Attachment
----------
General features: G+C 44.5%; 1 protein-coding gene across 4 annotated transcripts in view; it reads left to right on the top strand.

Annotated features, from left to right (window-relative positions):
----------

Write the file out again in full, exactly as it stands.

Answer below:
General features: G+C 44.5%; 1 protein-coding gene across 4 annotated transcripts in view; it reads left to right on the top strand.

Annotated features, from left to right (window-relative positions):